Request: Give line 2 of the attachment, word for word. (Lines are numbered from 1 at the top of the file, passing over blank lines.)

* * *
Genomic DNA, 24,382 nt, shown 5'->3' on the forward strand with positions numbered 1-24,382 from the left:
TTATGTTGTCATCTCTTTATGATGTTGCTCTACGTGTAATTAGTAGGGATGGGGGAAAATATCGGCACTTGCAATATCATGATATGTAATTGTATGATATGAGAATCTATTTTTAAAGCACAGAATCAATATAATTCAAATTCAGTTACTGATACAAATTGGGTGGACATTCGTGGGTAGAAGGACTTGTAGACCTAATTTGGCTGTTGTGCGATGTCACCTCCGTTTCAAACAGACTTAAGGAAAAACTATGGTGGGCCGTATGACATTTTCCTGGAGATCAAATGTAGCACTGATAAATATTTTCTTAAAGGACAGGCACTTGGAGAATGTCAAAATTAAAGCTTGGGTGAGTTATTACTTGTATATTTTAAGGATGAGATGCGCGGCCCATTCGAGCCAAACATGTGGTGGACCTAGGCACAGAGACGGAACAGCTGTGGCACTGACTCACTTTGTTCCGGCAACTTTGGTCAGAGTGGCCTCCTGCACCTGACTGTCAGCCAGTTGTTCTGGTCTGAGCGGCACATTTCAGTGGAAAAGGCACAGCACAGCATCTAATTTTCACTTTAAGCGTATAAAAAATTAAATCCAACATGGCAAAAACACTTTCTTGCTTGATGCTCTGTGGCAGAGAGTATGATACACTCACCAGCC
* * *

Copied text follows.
TTATGTTGTCATCTCTTTATGATGTTGCTCTACGTGTAATTAGTAGGGATGGGGGAAAATATCGGCACTTGCAATATCATGATATGTAATTGTATGATATGAGAATCTATTTTTAAAGCACAGAATCAATATAATTCAAATTCAGTTACTGATACAAATTGGGTGGACATTCGTGGGTAGAAGGACTTGTAGACCTAATTTGGCTGTTGTGCGATGTCACCTCCGTTTCAAACAGACTTAAGGAAAAACTATGGTGGGCCGTATGACATTTTCCTGGAGATCAAATGTAGCACTGATAAATATTTTCTTAAAGGACAGGCACTTGGAGAATGTCAAAATTAAAGCTTGGGTGAGTTATTACTTGTATATTTTAAGGATGAGATGCGCGGCCCATTCGAGCCAAACATGTGGTGGACCTAGGCACAGAGACGGAACAGCTGTGGCACTGACTCACTTTGTTCCGGCAACTTTGGTCAGAGTGGCCTCCTGCACCTGACTGTCAGCCAGTTGTTCTGGTCTGAGCGGCACATTTCAGTGGAAAAGGCACAGCACAGCATCTAATTTTCACTTTAAGCGTATAAAAAATTAAATCCAACATGGCAAAAACACTTTCTTGCTTGATGCTCTGTGGCAGAGAGTATGATACACTCACCAGCC